The Meaning of the Word Shofar

The central Mitzvah of Rosh Hashanah is to hear the sounding of the Shofar; a commandment mandated by the Torah. Although it is observed primarily because it is a Mitzvah, many reasons have been advanced for its observance. Indeed, the great Jewish scholar and leader, R. Sa’adia Gaon (882-945), gave no fewer than 10 reasons for the sounding of the Shofar.

The word shofar is etymologically related to the word shapir which means good, fine, beautiful, and pure.

Thus, the purpose of the sounding of the Shofar is to make ourselves beautiful and pure. Perhaps, it is also related to the English word “shape” as the sound of the Shofar shapes and molds our character.

Shofar is also said to be a composite of the two words: Shor-par – ox and bullock. The job of the Shofar is to tame our animal soul; transforming it from a wild animal into a refined and beautiful force.


Rabbi Sa’adia’s first reason for hearing the Shofar is that it represents the coronation of G-d as our King.

As every year comes to an end and when it does, G-d withdraws His pleasure and delight with being the Sovereign of His creation. G-d does not want to be a dictator and impose His sovereignty over us, but rather wants us to accept Him as our King, of our own volition. G-d wants us to invite Him into our lives by coronating Him as our King anew each Rosh Hashanah. This coronation ritual begins when we sound the Shofar. With each Shofar blast we proclaim our desire for G-d to be the One to direct our lives. And when G-d sees our heartfelt desire for Him to be our King, He reciprocates with satisfaction and delight over being our King.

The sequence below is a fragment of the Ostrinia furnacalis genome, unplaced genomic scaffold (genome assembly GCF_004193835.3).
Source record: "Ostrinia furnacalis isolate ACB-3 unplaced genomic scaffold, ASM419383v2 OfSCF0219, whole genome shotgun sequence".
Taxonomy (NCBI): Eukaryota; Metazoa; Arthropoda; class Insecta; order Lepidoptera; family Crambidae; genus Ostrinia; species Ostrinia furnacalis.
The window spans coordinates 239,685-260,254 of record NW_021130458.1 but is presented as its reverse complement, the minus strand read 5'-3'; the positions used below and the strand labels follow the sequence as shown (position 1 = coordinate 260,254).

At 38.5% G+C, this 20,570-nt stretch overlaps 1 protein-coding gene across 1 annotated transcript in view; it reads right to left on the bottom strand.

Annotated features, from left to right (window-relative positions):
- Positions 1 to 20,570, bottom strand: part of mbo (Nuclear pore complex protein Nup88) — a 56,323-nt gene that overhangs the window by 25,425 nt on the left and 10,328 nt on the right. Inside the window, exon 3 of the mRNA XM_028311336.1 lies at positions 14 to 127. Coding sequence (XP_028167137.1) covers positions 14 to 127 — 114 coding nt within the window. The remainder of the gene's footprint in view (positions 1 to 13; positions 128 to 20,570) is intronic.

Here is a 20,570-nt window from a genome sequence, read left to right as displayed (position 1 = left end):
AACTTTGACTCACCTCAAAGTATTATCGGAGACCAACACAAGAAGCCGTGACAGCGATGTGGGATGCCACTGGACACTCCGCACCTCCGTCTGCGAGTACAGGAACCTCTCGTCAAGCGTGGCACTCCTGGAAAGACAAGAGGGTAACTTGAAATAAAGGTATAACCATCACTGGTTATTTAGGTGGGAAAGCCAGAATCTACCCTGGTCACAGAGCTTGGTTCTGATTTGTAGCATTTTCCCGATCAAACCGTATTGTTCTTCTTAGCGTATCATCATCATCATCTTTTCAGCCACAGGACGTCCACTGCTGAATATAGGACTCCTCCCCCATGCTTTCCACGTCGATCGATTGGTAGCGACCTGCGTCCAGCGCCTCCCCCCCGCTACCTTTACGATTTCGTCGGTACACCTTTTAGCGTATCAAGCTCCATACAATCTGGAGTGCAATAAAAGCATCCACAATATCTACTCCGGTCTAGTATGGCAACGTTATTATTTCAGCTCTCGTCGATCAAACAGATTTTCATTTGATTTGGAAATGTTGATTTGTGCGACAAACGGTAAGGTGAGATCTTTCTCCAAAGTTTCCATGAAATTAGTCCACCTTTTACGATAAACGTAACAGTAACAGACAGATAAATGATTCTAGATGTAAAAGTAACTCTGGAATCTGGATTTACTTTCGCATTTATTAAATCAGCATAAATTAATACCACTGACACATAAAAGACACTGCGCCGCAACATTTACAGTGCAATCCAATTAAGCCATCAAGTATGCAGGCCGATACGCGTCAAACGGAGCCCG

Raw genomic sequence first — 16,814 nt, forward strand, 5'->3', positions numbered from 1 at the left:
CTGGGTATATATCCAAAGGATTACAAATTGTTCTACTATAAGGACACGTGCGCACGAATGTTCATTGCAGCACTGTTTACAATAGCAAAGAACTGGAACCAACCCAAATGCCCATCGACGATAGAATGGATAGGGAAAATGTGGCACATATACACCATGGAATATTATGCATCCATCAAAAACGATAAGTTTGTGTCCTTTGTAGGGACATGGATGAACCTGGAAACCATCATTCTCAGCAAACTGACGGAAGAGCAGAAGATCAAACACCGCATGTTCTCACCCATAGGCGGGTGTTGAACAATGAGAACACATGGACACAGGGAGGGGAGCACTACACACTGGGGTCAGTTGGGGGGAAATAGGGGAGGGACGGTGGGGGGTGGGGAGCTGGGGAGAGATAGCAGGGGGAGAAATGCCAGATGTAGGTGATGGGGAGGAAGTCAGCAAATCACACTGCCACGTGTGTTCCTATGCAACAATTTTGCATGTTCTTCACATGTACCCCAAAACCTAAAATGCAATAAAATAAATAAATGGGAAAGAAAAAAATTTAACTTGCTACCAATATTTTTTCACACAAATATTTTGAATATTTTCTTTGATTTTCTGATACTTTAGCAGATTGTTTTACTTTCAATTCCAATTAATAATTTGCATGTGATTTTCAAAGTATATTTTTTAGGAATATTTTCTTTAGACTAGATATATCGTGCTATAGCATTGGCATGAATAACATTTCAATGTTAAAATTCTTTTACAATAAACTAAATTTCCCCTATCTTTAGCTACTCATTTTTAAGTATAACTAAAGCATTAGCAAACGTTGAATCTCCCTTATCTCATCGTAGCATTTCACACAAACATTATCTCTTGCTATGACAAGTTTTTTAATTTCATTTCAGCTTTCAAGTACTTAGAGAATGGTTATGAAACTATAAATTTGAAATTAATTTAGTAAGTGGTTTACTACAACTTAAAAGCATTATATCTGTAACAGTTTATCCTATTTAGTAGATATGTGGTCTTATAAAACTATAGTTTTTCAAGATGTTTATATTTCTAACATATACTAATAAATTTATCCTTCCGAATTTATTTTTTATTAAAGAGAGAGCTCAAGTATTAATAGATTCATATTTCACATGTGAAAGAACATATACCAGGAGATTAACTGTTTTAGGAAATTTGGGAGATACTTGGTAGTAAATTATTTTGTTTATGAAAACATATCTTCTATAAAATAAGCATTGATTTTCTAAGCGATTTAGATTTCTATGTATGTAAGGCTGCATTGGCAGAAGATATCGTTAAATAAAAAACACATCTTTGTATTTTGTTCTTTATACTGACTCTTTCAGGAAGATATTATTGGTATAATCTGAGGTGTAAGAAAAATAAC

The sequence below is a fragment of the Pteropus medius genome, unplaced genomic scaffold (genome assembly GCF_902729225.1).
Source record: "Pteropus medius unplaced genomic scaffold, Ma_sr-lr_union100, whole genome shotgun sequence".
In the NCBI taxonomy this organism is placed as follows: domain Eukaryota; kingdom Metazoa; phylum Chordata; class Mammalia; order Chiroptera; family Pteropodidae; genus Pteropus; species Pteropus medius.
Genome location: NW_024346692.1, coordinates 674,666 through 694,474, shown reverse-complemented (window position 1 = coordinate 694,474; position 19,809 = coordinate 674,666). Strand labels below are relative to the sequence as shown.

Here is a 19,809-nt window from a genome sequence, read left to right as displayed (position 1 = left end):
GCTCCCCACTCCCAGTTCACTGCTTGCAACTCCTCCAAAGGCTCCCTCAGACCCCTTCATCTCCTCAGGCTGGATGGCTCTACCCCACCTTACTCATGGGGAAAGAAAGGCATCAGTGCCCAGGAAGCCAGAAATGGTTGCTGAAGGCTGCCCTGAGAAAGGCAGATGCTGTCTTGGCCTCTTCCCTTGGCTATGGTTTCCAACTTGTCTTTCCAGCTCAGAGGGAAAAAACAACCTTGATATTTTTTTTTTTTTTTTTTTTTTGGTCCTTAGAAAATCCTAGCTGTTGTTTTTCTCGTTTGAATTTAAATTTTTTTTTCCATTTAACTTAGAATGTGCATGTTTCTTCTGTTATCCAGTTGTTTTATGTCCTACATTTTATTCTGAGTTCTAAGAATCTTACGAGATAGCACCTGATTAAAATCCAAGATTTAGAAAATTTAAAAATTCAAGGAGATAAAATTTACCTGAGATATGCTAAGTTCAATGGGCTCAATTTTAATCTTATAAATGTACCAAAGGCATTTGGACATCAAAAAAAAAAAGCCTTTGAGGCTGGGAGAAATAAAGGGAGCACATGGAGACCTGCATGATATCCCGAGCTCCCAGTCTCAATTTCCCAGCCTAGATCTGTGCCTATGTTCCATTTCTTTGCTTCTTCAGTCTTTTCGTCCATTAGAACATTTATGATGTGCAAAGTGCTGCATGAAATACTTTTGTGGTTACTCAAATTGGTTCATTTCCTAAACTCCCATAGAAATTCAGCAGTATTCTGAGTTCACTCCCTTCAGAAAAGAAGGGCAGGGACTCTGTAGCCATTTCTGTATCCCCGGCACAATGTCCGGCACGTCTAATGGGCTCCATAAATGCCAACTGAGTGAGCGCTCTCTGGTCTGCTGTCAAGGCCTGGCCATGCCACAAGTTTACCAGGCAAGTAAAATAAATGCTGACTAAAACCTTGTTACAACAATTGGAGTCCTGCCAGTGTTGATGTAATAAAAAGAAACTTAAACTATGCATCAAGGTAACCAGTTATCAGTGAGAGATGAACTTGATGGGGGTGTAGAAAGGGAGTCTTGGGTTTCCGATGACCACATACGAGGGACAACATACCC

It may be suggested that the “coronation” ceremony, commenced with the sounding of the Shofar, can also be directed inwards. The Shofar awakens the power of royalty in our own lives. A monarch is one who is in total control of his world. Deep down, we all possess a royal power that enables us to exercise control over all our faculties.

The Talmud has an expression regarding kings: “amar malka akar tura – a king declares and a mountain is uprooted.” The yetzer hara – evil inclination – is referred to as an obstructive mountain and the power of royalty we possess can uproot it.

Another Talmudic expression concerning a king echoes this idea: “Melech poreits geder – a king has the license to break through barriers.” The barriers that society and we ourselves erect which prevent us from fulfilling our G-d given mission can be breached with the power of royalty awakened by the sounding of the shofar.

Within the human anatomy, the head is our king. Indeed, the word melech is an acronym for mo’ach – brain lev – heart kaved – liver, when it is spelled in that order.  This is in recognition that the mind controls the heart and other vital bodily functions. 

The message of Rosh Hashanah, translated as the “head” of the year, is that we must not only proclaim G-d as our King but also that we should be a head and not a tail. This expression is the reason it is customary to eat the head of a lamb or fish on Rosh Hashanah to reinforce that we should be a head and not a tail.

In addition to the message that we should be heads, it also suggests that we should associate ourselves with and connect to people who are also heads; those whose heads are “screwed” on right.